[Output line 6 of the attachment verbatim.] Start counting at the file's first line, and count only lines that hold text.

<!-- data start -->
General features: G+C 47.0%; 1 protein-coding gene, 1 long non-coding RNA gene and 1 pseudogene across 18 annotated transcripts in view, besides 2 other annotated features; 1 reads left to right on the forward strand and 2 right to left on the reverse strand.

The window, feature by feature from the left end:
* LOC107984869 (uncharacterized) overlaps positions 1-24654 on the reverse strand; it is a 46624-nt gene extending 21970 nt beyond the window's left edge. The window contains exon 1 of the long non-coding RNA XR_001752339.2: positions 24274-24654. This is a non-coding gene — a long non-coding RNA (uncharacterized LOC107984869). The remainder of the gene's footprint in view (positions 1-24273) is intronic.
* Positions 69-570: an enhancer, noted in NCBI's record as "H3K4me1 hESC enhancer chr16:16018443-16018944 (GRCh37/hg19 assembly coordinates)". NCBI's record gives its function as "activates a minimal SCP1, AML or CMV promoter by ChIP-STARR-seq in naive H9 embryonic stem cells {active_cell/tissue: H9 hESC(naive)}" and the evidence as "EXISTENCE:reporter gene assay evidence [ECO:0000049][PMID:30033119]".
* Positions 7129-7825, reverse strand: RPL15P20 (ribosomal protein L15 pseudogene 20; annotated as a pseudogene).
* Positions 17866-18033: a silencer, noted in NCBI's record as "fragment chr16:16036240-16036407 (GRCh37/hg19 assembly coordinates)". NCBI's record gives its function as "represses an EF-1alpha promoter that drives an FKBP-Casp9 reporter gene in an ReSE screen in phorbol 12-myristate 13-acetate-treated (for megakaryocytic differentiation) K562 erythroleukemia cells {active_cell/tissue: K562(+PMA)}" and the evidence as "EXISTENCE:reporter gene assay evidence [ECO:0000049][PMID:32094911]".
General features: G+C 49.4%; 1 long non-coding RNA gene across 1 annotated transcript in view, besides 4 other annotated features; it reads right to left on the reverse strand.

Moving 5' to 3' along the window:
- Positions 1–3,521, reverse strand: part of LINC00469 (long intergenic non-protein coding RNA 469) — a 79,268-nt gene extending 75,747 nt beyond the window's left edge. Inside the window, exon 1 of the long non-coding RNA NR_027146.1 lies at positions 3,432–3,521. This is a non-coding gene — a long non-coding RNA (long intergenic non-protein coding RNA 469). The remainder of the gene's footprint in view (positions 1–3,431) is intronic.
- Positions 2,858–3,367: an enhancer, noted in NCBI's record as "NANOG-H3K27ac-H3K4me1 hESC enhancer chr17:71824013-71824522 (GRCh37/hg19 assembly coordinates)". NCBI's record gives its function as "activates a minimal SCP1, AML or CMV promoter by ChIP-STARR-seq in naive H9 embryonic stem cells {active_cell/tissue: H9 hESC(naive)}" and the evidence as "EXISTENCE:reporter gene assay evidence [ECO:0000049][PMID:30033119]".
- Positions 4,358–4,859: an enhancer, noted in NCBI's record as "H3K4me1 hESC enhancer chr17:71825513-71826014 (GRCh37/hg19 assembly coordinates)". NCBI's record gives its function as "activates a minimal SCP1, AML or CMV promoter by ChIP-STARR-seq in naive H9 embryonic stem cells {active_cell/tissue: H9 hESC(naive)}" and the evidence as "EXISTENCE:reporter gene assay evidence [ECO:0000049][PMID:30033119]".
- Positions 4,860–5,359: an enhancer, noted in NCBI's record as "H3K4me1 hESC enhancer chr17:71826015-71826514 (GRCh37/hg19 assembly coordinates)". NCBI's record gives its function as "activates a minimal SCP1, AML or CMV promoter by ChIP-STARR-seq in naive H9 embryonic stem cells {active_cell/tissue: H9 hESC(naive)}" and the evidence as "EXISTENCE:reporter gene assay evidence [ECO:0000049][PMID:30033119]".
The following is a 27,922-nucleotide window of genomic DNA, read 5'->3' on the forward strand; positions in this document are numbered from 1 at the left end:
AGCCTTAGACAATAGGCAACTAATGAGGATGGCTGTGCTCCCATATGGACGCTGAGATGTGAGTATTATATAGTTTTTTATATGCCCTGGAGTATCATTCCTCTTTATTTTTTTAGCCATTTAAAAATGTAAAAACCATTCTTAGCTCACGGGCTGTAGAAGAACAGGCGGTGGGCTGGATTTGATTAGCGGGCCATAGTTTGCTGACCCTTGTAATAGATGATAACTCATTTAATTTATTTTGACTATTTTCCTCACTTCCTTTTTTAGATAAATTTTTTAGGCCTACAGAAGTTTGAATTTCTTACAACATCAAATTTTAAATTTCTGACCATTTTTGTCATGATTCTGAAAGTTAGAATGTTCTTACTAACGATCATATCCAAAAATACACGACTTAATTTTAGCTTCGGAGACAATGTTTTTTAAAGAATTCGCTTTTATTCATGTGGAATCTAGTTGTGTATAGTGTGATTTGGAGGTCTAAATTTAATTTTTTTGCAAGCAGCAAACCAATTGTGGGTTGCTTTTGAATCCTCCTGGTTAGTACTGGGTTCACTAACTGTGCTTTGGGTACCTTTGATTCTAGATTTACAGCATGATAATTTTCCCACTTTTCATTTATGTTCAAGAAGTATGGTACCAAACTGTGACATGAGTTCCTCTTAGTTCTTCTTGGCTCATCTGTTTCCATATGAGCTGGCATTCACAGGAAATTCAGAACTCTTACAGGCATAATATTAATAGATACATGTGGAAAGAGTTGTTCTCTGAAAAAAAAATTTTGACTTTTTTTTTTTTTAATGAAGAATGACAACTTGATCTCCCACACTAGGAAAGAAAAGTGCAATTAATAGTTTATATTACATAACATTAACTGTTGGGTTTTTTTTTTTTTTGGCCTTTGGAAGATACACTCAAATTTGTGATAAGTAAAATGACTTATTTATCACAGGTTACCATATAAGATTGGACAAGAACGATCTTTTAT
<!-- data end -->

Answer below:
* Positions 17866-18033: a silencer, noted in NCBI's record as "fragment chr16:16036240-16036407 (GRCh37/hg19 assembly coordinates)". NCBI's record gives its function as "represses an EF-1alpha promoter that drives an FKBP-Casp9 reporter gene in an ReSE screen in phorbol 12-myristate 13-acetate-treated (for megakaryocytic differentiation) K562 erythroleukemia cells {active_cell/tissue: K562(+PMA)}" and the evidence as "EXISTENCE:reporter gene assay evidence [ECO:0000049][PMID:32094911]".